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Introduction to Control Systems Engineering

Instrumentation and control engineering (also known as "automation engineering", "process control engineering" and "control systems engineering") is the design and implementation of automated systems to control industrial processes. These systems are often found in mining, oil and gas, and manufacturing facilities. This is commonly done by measuring specific aspects of an industrial process, and by specialised processors, which control equipment (like pumps or valves) that affects the industrial process.

Such processors can take the form of PLCs (Programmable Logic Controllers), DCS (Distributed Control Systems) and/or SCADA (Supervisory Control And Data Acquisition). Together, the instrumentation and controlling hardware are generally referred to as a "control system". Control systems are programmed to achieve a specific output. For example, the pressure in a vessel may need to be maintained within a certain range, or a chemical process may require several steps to be performed in a certain order and then repeated for the next batch, or similar.

Control systems are generally programmed with human operators (end users) in mind. A control room operator typically operates the industrial process in a safe or less hazardous area, utilising graphical interfaces on HMI (Human Machine Interface) screens or panels, such as on a computer or on a touch screen. Operators can take a birds-eye view of the process and make decisions to change parameters of the process to optimise productivity, avoid hazardous situations and similar.

Types of instrumentation and control systems engineering

A historical comparison of control systems is shown below:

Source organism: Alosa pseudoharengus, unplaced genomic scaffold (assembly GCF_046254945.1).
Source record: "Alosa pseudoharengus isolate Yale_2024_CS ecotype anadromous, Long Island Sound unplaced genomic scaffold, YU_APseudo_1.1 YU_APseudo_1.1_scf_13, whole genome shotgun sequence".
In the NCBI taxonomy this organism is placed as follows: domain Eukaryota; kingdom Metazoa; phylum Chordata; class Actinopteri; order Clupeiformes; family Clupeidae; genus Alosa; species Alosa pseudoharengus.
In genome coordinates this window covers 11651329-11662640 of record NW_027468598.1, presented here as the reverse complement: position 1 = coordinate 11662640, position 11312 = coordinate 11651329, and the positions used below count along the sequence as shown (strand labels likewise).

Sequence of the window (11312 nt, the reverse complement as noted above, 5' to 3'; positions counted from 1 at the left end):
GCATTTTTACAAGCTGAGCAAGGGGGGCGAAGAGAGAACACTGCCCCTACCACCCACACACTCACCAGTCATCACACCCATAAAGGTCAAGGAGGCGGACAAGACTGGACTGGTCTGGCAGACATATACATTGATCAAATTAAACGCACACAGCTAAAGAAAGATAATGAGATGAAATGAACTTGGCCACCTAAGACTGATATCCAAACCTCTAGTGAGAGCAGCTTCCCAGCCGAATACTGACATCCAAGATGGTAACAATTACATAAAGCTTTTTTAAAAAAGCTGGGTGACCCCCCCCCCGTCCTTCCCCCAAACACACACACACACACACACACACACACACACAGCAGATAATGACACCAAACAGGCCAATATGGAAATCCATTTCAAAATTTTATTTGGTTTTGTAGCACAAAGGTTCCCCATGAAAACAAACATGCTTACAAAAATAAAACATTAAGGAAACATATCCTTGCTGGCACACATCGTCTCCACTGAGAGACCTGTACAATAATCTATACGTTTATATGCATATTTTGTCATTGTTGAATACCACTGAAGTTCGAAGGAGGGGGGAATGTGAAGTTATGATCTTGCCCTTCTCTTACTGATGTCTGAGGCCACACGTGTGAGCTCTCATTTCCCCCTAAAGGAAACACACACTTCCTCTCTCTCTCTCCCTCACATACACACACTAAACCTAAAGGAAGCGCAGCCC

Historical evolution and comparison of control systems
SystemEvolved fromHistorical advantagesHistorical disadvantages
DCSPneumatic controlHigh-bandwidth feedback
Real time
Hard to scale beyond a small areas
PLCsElectrical relaysQuick, cheap and easy to replaceOften hard to troubleshoot
Difficult to re-wire
Not particularly reliable
SCADARTUs (Remote Terminal Units) and open-loop controlSimplicity of control
Large geographical span
Unreliable communications
Limited local control in real-time

As today's control systems continue to evolve, these three main types (PLC, DCS and SCADA) are starting to look increasingly similar, with bandwidth increasing, communication delays decreasing, and effective local control becoming simpler to implement. Often, theoretical texts split control systems into "open loop control" and "closed loop control", the primary difference here being that some kind of feedback of the industrial process is present in the latter. There are also different types of control that use process feedback, such as PID control and sequence control.

PID Control

Often, control systems utilise PID (proportional integral derivative) control to maintain specific operating conditions. PID is a (relatively) simple form of control developed from the observation of how helmsmen steered ships and corrected for oversteering. It is often used when controlling flow rates, tank levels, vessel pressures, temperatures, chemical mixtures and more. Proper PID control implementation often requires working closely with process (chemical) engineers in order to make sure the chemical process requirements are met. It uses continuous feedback to alter an output to smoothen out a process.

Sequence Control

Very often processes are controlled in a sequence of events. For example, a process might involve filling a tank with two liquids, agitating for a certain amount of time, then draining until empty. In such a case, sequence control can be implemented using various process control tools to measure process variables (e.g. tank level) and timers (such as in a PLC). Sequences can range from being simple to complex - the nature of each is determined by the requirements of the process, the instrumentation and human interaction involved.

Why are control systems generally used?